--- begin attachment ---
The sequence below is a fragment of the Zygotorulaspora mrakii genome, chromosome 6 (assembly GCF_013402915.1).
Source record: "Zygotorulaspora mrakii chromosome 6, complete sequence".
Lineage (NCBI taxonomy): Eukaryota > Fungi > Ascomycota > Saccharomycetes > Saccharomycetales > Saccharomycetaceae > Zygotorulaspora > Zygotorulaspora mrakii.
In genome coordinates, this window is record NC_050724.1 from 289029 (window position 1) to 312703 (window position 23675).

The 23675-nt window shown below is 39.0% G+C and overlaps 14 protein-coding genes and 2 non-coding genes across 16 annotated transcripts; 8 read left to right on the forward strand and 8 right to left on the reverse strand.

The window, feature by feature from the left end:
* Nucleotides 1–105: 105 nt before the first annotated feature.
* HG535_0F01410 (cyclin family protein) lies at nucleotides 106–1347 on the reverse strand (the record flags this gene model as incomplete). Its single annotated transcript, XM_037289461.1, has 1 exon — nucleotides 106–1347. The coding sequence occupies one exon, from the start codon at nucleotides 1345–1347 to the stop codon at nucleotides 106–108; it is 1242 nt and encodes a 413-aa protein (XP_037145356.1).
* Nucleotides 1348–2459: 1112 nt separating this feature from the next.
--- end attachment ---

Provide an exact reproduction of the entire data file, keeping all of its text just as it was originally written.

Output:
The sequence below is a fragment of the Zygotorulaspora mrakii genome, chromosome 6 (assembly GCF_013402915.1).
Source record: "Zygotorulaspora mrakii chromosome 6, complete sequence".
Lineage (NCBI taxonomy): Eukaryota > Fungi > Ascomycota > Saccharomycetes > Saccharomycetales > Saccharomycetaceae > Zygotorulaspora > Zygotorulaspora mrakii.
In genome coordinates, this window is record NC_050724.1 from 289029 (window position 1) to 312703 (window position 23675).

The 23675-nt window shown below is 39.0% G+C and overlaps 14 protein-coding genes and 2 non-coding genes across 16 annotated transcripts; 8 read left to right on the forward strand and 8 right to left on the reverse strand.

The window, feature by feature from the left end:
* Nucleotides 1–105: 105 nt before the first annotated feature.
* HG535_0F01410 (cyclin family protein) lies at nucleotides 106–1347 on the reverse strand (the record flags this gene model as incomplete). Its single annotated transcript, XM_037289461.1, has 1 exon — nucleotides 106–1347. The coding sequence occupies one exon, from the start codon at nucleotides 1345–1347 to the stop codon at nucleotides 106–108; it is 1242 nt and encodes a 413-aa protein (XP_037145356.1).
* Nucleotides 1348–2459: 1112 nt separating this feature from the next.